rule, and nothing is exempt.

The Buddha asserted, and I've come to believe, that as we cling to what is passing as if it
is permanent, we find that pervasive angst, the terrible sadness that seems to live within
our human hearts. But there is good news-we don't have to suffer this way. The Buddha
outlined a "middle way" to insight and peace.

Essentially this middle way has three parts: meditation, morality, and wisdom. Meditation
is a spiritual technology, wherein we closely examine without judgment everything,
every thought, every emotion, as it rises and as it falls. Morality is a way of harmony in
the universe and among our fellow creatures. Wisdom is what emerges out of these
practices of presence and harmony.

As I spoke to those UUs so many years ago, one said, “Except for meditation, what you
describe sounds like a Unitarian Universalist perspective” and suggested that Unitarian
Universalists might be even better at “seeking ways to live in harmony” than Buddhists,
especially when they manifest this quest as a concern for social justice.

My new friends went on to suggest that a Buddhist would find similar perspectives in all
the currents of contemporary Unitarian Universalism, particularly in religious humanism.
But there also seem to be commonalities between the "liberal Buddhism" I described and
the liberal Christianity, Judaism, and earth-centered faith embraced by many other UUs.
And over the years, I've come to believe they were right.

This blending of Buddhism with Unitarian Universalism began with nineteenth-century
Transcendentalists such as Ralph Waldo Emerson and Henry David Thoreau. Unitarian
Elizabeth Palmer Peabody translated the first Buddhist text into English. Buddhist
reflections about the nature of the world have continued in Unitarian Universalism and
have become especially dynamic in recent years.

Western Buddhists of many different schools who are now seeking ways to integrate their
experiences of East and West are discovering Unitarian Universalism as a true home.
Increasingly Buddhists have been integrated into this great Western tradition as a rich
variation on our liberal religious theme.

Certainly we UU Buddhists have found many treasures. Possibly the most important
offering of Unitarian Universalism is religious education for our children. UU religious
education programs are perfect for Western Buddhists who want to raise children with
some knowledge of our ancestral religions but also with a world religion perspective and,
of course, with an openness to Buddhism.

Many Western Buddhists have been looking for ways to bring our perspectives into the
world in a more engaged way. My first UU friends were right. Unitarian Universalism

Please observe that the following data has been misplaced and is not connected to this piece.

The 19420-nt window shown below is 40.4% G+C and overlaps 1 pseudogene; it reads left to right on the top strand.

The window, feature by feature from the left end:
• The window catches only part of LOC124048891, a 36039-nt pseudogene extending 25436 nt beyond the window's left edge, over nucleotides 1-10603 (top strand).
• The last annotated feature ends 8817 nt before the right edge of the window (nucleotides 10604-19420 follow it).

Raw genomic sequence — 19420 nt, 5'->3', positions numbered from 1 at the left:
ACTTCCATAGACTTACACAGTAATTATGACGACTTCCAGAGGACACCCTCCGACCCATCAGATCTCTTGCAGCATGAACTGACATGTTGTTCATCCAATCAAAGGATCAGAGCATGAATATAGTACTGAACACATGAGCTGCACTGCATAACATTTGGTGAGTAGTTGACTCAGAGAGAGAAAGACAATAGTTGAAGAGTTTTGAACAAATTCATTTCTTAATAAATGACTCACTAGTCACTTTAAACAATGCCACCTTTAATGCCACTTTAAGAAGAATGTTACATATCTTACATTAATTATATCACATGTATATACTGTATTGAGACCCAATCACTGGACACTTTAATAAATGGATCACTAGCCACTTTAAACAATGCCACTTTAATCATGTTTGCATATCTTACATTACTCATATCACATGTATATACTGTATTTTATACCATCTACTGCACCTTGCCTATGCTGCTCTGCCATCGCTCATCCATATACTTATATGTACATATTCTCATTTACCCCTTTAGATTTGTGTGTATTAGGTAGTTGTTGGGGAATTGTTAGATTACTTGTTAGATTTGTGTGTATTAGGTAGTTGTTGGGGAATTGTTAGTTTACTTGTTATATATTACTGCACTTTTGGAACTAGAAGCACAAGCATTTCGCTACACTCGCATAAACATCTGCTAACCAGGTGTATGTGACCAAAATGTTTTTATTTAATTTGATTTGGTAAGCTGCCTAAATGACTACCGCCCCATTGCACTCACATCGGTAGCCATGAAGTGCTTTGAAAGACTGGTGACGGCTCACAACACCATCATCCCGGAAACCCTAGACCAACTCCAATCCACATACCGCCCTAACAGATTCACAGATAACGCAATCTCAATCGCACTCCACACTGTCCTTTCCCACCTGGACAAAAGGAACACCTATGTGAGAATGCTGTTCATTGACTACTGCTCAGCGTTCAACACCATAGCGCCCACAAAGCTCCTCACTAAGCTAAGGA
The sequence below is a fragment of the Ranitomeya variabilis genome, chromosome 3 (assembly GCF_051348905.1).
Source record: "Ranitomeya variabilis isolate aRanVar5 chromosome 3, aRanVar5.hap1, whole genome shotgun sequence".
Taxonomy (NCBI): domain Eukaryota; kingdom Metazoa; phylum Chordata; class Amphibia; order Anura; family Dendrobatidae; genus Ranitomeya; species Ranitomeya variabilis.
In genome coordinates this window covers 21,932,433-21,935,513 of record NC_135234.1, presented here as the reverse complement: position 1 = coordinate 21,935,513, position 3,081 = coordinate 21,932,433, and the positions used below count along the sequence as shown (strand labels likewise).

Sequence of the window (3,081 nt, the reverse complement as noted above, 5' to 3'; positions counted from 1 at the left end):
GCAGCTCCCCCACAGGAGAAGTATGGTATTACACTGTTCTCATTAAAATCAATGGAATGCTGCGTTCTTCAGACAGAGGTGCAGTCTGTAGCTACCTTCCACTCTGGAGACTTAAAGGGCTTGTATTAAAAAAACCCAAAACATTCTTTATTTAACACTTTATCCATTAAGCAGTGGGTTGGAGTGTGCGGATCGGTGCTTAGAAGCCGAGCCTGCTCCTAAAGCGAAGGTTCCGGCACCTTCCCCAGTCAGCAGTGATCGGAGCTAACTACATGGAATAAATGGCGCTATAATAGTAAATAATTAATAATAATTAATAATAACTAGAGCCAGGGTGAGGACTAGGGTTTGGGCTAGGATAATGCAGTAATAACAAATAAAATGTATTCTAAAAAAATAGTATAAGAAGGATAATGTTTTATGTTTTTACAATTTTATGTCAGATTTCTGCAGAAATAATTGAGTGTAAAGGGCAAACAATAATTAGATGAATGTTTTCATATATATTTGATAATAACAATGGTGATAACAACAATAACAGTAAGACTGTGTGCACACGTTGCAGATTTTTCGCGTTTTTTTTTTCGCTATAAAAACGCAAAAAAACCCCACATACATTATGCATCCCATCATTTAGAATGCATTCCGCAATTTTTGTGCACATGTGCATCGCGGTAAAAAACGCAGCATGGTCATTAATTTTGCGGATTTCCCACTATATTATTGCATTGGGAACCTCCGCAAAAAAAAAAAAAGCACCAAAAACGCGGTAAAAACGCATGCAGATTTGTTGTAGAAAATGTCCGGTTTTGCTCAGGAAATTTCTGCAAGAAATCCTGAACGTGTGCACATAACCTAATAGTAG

has long been committed to justice and social activism in ways that make sense to many
Western Buddhists. Here we found both possibilities for enriching our lives and the lives
of those we care about.

And, I'm pleased to point out, we Western Buddhists also come bringing gifts. Probably
the greatest gift we bring to Unitarian Universalism is meditation. There are a host of
practices that might be useful to Unitarian Universalists. Among these are concentration
disciplines and the powerful practice of Metta, loving kindness. I believe the most
important are the practices of pure attention-Vipassana, Zen, and Dzog-chen. Each is a
variation of the original disciplines taught by the Buddha and his immediate followers.
Each has to do with simple and plain attention.

Out of this paying attention, bare attention, just noticing, generations of people have
found a way through the traps of our dividing consciousness to see that we share a
common ground of being. One teacher puts it this way: We are each of us different, stars
and people, flies and dirt. But we all belong to the same family. We have a single family
name. And that name is the great silence. Sometimes it is called sunyata, emptiness.
This is an emptiness that includes all things. We are unique but we are also all of one
family. Here we find an ethic that supports Unitarian Universalist longings for moral
choice and social justice.

We Western Buddhists bring a host of perspectives to Unitarian Universalism. Our
perspectives might be as scholarly as investigations of ancient texts like the Lotus Sutra
or the rigorous logic of the Therevada or as simple as faithful chanting of one of the
revered mantras from China or Tibet. We represent the full range of Asian Buddhist
possibilities, blending here in the West in new and exciting ways.

As with all faith traditions encompassed in Unitarian Universalism it is impossible to
describe Unitarian Universalist Buddhism in terms of any one perspective. It is a rich and
varied thing we bring into Unitarian Universalism. And the joy for me is that, even as I
am transformed by my life as a Unitarian Universalist, I am beginning to see ways in
which Unitarian Universalism is transformed by our Buddhist presence.

No one knows where this meeting of East and West in our Unitarian Universalist
congregations will lead. Certainly, only time will tell. But the journey is already
wonderful and filled with splendid possibilities.